A conversation on Twitter this morning started out like this:
@dinozaizovi: Finding vulnerabilities without exploiting them is like putting on a dress when you have nowhere to go.
This clever analogy spurred a discussion about the importance of proving exploitability as a prerequisite to fixing bugs. While I agree that nothing is more convincing than a working exploit, there will always be a greater volume of bugs discovered than there are vulnerability researchers to write exploits. Don’t get me wrong — as a former penetration tester, I agree that it is fun to write exploits, it just shouldn’t be a …
The size and scope of the RBS Worldpay ATM heist are unprecedented. The perpetrators stole $9M in a matter of hours from 2100 ATMs worldwide. An indictment was handed down on Nov 10, 2009. I am always on the lookout for indictments and trials related to computer crime because this is often the only time the details of the attacker’s techniques and victim’s vulnerabilities are released publically. For instance it wasn’t until an indictment was issued in the Heartland Payment Systems breach that we found out how the attackers breached the perimiter. In that case …
The WASS Project which Veracode contributed data to shows some nice benefits to White box (static) over Black box (dynamic) for many serious vulnerability categories. White box overall detects a higher prevalence of many categories which we can extrapolate to having lower FN rates. Now the sample set of apps is not the same so this can only be used as a trend. Static is better than dynamic in 5 out of 7 categories: credential/session prediction, SQL Injection, Path Traversal, Insufficient Authorization, OS Commandeering. In one category, insufficient authorization, dynamic is better and in one …
From the L0pht Archives:
Weld Pond and Cult of the Dead Cow to be Featured on Dateline NBC
The lack of client side security for internet transactions poses a huge
security risk that online banks and others just seem to ignore. Tools such
as BO2K and even simpler keystroke loggers can cut through the
authentication used for “secure” web transactions to allow an attacker to
authenticate as the hapless consumer.
Dateline explores this problem on Sunday October 3rd at 7pm EST. Watch
Cult of the Dead Cow demonstrate the attack and Weld Pond from the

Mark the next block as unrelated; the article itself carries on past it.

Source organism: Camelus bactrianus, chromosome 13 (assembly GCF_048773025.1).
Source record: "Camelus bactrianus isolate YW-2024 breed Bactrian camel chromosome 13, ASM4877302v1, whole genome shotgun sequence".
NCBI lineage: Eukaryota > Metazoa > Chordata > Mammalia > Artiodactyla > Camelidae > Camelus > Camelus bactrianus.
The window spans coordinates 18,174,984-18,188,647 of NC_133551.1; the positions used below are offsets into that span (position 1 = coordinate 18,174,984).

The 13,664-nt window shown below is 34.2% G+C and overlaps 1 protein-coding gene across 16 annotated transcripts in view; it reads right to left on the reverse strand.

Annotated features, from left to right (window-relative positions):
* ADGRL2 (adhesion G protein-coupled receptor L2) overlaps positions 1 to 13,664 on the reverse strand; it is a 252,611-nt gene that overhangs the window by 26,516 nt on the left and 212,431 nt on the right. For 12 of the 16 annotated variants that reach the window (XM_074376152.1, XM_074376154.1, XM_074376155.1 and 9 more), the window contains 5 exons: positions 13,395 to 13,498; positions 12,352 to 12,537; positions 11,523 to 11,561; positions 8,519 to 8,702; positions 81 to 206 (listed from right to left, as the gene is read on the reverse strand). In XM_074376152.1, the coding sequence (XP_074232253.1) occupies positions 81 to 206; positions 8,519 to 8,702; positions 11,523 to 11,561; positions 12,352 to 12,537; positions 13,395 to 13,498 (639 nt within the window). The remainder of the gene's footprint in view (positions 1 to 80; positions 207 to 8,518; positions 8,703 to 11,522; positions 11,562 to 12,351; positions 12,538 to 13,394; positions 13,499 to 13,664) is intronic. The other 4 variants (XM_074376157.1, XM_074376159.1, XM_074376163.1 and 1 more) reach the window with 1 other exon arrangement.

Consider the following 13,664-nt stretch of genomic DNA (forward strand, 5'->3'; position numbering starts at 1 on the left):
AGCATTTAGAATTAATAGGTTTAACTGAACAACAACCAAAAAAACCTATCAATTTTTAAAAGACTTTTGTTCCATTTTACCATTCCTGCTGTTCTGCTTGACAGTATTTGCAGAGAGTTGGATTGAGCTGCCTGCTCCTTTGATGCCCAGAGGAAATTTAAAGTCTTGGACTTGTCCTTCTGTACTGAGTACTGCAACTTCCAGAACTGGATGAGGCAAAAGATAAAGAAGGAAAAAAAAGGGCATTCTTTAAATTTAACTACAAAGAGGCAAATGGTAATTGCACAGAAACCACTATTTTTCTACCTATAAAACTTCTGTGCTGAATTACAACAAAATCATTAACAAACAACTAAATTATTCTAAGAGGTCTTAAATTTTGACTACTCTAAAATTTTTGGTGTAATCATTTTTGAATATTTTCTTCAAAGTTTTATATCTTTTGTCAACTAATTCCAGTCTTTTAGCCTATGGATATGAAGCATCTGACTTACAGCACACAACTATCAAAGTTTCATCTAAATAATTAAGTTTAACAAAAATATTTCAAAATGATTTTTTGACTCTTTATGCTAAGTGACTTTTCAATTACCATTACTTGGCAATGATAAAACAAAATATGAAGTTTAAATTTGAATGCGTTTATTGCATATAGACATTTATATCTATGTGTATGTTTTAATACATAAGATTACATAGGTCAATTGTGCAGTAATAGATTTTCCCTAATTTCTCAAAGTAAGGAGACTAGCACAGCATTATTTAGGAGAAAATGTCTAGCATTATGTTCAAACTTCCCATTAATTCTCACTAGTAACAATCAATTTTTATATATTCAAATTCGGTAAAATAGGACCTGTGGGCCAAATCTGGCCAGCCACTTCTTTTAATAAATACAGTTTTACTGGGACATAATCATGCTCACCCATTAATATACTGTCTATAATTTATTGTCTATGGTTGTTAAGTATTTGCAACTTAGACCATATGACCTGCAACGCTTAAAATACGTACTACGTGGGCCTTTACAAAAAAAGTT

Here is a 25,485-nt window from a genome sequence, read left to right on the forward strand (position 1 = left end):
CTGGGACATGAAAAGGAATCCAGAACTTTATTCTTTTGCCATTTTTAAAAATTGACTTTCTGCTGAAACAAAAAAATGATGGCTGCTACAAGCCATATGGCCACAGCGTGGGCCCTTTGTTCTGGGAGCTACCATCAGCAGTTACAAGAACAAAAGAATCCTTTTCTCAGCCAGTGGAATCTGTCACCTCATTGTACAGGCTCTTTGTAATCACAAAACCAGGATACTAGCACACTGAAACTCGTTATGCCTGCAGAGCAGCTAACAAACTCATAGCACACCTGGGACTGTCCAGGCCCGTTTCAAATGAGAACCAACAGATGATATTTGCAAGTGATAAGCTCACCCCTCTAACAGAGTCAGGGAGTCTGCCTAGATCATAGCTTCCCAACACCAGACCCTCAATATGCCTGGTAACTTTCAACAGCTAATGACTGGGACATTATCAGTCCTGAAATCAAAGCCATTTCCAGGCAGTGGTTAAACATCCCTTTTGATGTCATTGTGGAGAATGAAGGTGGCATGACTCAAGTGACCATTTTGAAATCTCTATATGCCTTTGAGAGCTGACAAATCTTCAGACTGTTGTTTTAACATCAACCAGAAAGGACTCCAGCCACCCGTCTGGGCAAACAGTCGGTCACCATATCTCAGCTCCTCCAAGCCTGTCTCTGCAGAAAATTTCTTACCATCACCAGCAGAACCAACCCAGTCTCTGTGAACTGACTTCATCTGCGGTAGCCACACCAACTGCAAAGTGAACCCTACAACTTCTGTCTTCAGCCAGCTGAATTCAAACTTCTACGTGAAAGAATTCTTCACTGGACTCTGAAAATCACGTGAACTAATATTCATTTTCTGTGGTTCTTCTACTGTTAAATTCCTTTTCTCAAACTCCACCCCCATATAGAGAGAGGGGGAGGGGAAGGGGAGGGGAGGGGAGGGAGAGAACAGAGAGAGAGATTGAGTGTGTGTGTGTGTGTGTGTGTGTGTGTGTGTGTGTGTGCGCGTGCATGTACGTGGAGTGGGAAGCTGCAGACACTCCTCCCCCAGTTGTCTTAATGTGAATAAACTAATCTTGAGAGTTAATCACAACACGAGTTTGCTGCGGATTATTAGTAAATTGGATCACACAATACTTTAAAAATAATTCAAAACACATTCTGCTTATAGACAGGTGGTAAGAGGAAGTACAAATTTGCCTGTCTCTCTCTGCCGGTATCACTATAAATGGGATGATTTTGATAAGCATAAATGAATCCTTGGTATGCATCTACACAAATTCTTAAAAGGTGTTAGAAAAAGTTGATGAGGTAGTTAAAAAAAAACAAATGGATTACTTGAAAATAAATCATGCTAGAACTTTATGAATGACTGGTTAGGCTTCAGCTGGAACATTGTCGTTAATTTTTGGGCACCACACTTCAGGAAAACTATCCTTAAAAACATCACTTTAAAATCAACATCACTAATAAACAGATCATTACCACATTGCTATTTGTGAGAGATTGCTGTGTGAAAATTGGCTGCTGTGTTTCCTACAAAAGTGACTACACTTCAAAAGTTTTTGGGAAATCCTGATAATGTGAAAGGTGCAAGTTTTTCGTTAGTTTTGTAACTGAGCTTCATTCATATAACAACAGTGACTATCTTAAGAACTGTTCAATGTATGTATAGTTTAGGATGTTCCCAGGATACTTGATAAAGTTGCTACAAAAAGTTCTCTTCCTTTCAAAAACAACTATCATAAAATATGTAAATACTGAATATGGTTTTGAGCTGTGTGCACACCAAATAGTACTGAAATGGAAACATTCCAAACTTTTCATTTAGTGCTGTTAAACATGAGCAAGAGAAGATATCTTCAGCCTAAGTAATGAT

L0pht talk about whatis really going on.
It is shocking how …
Attackers are not going to be satisfied with a simple PII breach any more. The market is becoming saturated with PII. Look at the stats. In 2007, credit card records sold for an average of $10 per cardholder record; in 2009 the same records sell for an average of 50 cents per record. Attackers want higher value than this. They want to control the endpoint. They want access to your online financial accounts. They are succeeding.
Controlling the endpoint within a business can net an attacker $100,000+. In “Real-Time Hackers Foil Two-Factor Security”, …
Trust has long been a favorite target of malicious individuals. Most people would say that proper management of trust is one of the primary cornerstones of information security. Trust is a relative term and all trust relationships should be examined with a very critical eye.
Ken Thompson’s seminal paper “Reflections on Trusting Trust”, which won a Turing Award, addresses in detail why we can never be fully sure of the trust relationships in our development environment. The paper asserts that since people tend to only …
The details of 3 major identity theft breaches came to light today with the release of the federal indictment of Albert Gonzalez.
It turns out that the main entry point was a SQL Injection vulnerability. The indictment states that a SQL Injection vulnerability was exploited and used to install malware on the target network.
The indictment doesn’t give any details of the technique that was used to leverage the SQL Injection vuhnerability to install the malware. I have my theories. Here are some potential ideas:
There is an article in the WSJ, Hackers Stole IDs for Attacks, which discusses the role ID theft played in the Georgian government web site attacks last year.
“Mr. Bumgarner traced the attacks back to 10 Web sites registered in Russia and Turkey. Nine of the sites were registered using identification and credit-card information stolen from Americans; one site was registered with information stolen from a person in France.”
I have my own data point to share on this attack trend. My credit card number was used fraudulently to register 4 web sites from separate ISPs last Monday. The fraud …
Gartner analyst Neil MacDonald has written that Byte Code Analysis is not the Same as Binary Analysis. He describes the difference between statically analyzing binary code, which runs on an x86, ARM, or SPARC CPU, and statically analyzing bytecode, which runs on a virtual machine such as the Java VM or the .NET CLR. As more companies with software security testing technology wade into the “no source available” pool (come on in guys, the water is nice), it is important to understand what capabilities you need for software assurance when you don’t have access to …
It’s time for the yearly BlackHat picks. Without further ado, here’s where you’ll have a good chance of finding me next week. Of course, you know what they say about the best laid schemes — there is no way I will actually make it to all of these, but as of now, this is what’s caught my interest:
- John McDonald & Chris Valasek: Practical Windows XP/2003 Heap Exploitation
- Andrea Barisani & Daniele Bianco: Sniff keystrokes with Lasers /Voltmeters
- Mark Dowd, Ryan Smith & David Dewey: The Language of Trust
- Thomas Ptacek, David Goldsmith & Jeremy Rauch: Hacking Capitalism ’09
- Pwnie Awards